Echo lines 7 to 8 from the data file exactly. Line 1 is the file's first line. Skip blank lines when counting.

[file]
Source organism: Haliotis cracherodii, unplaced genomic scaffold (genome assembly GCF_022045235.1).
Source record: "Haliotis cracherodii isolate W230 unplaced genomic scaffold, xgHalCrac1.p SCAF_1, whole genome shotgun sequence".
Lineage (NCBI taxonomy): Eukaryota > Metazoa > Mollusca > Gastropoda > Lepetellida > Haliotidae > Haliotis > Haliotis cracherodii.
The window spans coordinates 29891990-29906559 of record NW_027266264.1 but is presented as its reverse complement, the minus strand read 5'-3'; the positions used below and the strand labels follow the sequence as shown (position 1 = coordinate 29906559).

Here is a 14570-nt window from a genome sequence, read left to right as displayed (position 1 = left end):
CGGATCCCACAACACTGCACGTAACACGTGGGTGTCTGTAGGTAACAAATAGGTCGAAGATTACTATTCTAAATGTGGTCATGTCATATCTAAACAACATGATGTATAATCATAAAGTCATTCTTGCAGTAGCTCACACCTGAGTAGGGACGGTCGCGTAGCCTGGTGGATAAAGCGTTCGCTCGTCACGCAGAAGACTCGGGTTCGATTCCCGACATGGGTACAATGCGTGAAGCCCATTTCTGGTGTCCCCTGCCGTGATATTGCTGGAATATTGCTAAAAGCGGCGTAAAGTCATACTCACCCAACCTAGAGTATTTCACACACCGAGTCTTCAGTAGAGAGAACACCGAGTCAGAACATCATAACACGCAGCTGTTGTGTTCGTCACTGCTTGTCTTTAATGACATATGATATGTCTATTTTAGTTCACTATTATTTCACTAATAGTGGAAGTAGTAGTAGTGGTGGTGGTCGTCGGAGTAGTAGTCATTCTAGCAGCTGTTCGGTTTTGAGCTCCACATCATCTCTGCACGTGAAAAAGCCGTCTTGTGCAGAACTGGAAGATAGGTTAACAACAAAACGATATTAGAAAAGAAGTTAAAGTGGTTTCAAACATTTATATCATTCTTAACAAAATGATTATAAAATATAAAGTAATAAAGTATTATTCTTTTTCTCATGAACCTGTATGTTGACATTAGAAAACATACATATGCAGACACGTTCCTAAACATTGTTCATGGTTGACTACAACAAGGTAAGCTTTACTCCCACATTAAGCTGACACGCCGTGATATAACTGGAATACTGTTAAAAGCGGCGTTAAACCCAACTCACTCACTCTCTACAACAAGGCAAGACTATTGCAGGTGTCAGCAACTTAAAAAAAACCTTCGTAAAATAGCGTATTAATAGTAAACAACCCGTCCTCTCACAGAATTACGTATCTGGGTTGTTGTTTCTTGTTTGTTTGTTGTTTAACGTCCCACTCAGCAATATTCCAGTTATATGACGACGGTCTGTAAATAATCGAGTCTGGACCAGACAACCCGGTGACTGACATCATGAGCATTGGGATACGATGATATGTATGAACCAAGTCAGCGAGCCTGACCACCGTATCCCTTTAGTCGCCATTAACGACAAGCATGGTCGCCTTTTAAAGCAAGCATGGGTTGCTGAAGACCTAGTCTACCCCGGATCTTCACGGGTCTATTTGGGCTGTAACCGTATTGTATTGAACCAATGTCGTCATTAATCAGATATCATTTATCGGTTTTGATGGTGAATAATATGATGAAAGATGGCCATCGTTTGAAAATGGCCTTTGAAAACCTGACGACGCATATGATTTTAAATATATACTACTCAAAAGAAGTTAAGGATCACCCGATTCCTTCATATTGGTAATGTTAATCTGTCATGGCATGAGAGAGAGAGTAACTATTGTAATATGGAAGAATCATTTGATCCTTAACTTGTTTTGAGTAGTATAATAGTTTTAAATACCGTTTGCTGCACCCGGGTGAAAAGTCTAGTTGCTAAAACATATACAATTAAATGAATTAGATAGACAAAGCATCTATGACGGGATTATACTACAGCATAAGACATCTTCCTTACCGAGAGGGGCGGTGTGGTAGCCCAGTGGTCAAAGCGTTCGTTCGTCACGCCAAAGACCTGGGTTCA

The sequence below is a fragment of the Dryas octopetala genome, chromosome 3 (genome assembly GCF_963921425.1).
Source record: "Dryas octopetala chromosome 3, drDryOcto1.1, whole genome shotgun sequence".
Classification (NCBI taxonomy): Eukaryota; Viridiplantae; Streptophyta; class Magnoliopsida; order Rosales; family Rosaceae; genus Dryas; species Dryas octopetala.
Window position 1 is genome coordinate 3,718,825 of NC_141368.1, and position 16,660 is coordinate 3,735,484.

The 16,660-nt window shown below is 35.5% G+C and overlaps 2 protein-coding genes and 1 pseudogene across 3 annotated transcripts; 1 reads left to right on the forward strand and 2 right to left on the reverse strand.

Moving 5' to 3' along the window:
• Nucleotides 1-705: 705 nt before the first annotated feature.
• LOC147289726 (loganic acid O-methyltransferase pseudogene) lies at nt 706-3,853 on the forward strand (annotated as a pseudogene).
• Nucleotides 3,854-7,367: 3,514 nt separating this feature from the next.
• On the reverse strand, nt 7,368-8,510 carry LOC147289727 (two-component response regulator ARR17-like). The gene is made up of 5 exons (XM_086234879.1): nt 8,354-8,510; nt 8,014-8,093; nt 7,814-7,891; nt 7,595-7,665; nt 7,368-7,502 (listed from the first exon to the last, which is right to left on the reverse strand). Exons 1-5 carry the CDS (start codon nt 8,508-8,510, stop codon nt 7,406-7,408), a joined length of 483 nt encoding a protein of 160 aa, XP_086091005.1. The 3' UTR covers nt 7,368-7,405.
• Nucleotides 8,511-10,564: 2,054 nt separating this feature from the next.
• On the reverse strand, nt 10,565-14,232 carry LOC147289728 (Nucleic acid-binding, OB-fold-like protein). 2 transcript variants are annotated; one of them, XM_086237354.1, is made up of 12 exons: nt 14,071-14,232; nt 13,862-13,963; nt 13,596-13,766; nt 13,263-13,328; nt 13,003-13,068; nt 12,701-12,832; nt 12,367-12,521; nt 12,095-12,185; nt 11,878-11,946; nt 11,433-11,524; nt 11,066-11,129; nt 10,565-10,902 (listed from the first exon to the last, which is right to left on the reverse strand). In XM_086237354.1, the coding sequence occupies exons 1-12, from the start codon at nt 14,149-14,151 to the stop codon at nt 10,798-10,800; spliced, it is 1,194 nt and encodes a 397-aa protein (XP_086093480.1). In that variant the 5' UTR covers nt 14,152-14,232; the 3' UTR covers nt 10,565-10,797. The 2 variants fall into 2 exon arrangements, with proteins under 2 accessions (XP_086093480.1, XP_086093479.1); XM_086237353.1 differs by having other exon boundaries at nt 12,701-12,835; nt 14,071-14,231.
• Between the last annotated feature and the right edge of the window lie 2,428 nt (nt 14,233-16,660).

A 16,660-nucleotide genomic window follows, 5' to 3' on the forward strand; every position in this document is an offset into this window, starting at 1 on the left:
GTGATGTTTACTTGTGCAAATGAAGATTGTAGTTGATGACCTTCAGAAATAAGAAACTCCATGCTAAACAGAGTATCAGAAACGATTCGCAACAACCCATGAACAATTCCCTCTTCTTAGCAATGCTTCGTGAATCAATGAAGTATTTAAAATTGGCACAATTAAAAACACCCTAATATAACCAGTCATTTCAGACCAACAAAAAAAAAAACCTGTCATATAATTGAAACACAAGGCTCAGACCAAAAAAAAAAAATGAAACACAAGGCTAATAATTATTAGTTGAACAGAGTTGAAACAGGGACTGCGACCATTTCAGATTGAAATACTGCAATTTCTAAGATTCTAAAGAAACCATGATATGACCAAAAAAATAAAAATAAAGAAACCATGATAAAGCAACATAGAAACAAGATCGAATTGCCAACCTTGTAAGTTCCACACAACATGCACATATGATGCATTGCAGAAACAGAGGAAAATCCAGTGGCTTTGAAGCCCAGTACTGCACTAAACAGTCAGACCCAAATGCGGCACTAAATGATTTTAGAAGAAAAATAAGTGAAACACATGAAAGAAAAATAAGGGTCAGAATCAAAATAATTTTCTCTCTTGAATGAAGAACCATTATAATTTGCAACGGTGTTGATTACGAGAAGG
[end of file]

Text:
The sequence below is a fragment of the Dryas octopetala genome, chromosome 3 (genome assembly GCF_963921425.1).
Source record: "Dryas octopetala chromosome 3, drDryOcto1.1, whole genome shotgun sequence".